Like all the Smollen women, she was a fiery broodmare who would not be tamed. It was meant to be.

He poured her a glass of vodka from his hidden bottle. After two shots, she told him a tawdry tale.

Apparently her father, the former sheriff, languished in federal prison for the murder of a former co-worker who would not leave her alone. Or something like that. Cyril had braced himself for the moment with several fingers of vodka, and had trouble concentrating.

He signed her time card and asked if she'd like to go for whatever they did on dates in this industrial hellhole of a town, but they only made it to his Chrysler Park Avenue before she peeled off her jumper and pounced on him with the ferocity of a starved leopardess.

Women generally did not do that to Cyril, even when he paid them. They said he looked fragile, which he did, and was.

The column shifter did something to his scapula that would require a session with the masseuse to iron out, but as he looked up at Jeannie as he convulsed in spasms of ecstasy, the puzzled look on her face as she slapped his cheeks and asked if he was 'dead or something' was the kindest gaze he'd ever had cast upon him in his life.

All he could respond with was, "Have you ever been to Hawaiʻi?"

On the Hawaiian beach, Cyril spied Jeannie between the bromeliad fronds as she scaled a mountainous ukulele player's bulk to straddle his shoulders. The fat one strummed along, and the skinny valet writhed for them in some sort of dance, smoking what looked like a marijuana cigarette.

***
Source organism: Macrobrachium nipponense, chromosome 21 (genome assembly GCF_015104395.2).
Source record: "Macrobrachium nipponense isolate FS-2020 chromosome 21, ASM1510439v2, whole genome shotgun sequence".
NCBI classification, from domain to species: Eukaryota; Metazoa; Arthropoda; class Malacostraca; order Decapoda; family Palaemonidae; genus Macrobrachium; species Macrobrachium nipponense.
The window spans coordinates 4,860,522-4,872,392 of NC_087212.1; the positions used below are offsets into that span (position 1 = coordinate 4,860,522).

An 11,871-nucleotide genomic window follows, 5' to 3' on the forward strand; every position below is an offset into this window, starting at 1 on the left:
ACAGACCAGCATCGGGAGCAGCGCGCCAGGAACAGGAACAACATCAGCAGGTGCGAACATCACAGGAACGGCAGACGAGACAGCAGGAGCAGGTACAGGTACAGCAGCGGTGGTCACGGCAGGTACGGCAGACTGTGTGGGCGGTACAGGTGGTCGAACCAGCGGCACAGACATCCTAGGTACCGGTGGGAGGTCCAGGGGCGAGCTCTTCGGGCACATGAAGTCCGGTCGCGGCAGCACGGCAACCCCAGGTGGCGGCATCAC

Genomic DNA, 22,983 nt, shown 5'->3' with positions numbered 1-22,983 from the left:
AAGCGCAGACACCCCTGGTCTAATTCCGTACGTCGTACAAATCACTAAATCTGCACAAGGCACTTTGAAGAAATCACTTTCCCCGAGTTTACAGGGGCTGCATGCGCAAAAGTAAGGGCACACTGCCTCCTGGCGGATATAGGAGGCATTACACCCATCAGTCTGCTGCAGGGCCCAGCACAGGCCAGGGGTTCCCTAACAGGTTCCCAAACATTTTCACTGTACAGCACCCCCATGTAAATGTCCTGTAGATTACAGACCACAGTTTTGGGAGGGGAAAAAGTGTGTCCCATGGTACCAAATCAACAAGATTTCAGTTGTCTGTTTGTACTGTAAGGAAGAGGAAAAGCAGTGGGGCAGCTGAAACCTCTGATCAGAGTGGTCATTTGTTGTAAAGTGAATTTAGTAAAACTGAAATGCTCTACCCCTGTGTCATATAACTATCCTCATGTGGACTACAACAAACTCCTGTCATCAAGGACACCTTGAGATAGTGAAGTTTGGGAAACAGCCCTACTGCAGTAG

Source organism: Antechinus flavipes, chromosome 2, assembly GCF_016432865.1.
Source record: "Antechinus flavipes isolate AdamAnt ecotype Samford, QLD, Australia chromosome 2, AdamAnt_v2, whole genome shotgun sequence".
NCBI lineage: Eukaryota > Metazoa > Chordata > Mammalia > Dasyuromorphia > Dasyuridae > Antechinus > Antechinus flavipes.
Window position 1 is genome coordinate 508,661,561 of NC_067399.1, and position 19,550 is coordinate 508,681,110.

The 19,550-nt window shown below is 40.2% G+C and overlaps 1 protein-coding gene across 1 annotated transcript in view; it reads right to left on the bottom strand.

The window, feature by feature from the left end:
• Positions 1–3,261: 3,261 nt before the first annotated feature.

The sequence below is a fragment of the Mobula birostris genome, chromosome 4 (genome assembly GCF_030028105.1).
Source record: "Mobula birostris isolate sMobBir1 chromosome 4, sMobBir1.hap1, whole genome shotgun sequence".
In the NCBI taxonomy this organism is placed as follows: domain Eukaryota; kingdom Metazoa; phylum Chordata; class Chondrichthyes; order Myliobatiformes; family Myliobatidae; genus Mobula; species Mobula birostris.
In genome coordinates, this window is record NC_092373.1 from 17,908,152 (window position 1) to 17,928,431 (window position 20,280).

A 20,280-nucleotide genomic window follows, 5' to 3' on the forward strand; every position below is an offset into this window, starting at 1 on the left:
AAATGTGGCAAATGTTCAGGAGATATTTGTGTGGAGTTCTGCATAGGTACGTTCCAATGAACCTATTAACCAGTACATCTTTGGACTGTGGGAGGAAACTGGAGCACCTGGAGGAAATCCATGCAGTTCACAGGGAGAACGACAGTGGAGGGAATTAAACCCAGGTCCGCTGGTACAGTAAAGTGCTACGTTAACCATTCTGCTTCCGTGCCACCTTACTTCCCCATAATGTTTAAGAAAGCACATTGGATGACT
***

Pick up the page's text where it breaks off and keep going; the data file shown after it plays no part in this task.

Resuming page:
The Maui Wowie.

Cyril was overcome with pique. He didn't have to fly to Maui to be treated like a jerk. Women had treated him like a jerk in Paris, Martinique, Venice, Monaco, Gstaad, San Tropez, St. Moritz, and even in his hometown of Ho-Ho-Kus, New Jersey. He was done stewing in his hotel room while these ingrates gallivanted with their ski instructors, mountain climbers, croupiers, gondoliers, aerobics instructors, oyster shuckers, or in one case, the male contingent of an entire gypsy caravan.

No, those days were done. Cyril required satisfaction.

He shook the sand out of his shoes and tripped his way back to the hotel bar.

IIb. The Deal Was Made in Maui, on a Bright and Sunny Day

Linna filled Van Owen's highball glass from a bottle of Bombay gin that she kept on ice for him. He tipped well with the scant remains of the cash he'd taken off the dope runners, after he'd painted the cockpit of the seaplane with their innards and parachuted out over the black sand beach north of Hana.

"You see dat one? That's the haole whose lady my cousins 're pookin'!" She snickered from her little bamboo fortress, resplendent in the lei, floral print blouse, and tiny grass skirt the hoteliers made her wear. She relished sharing the sexual entanglements of the hotel guests and staff. Her cousins parked cars and played ukuleles, and eagerly bedded the frustrated wives and unsatisfied mistresses enraptured by the paradisiacal island milieu.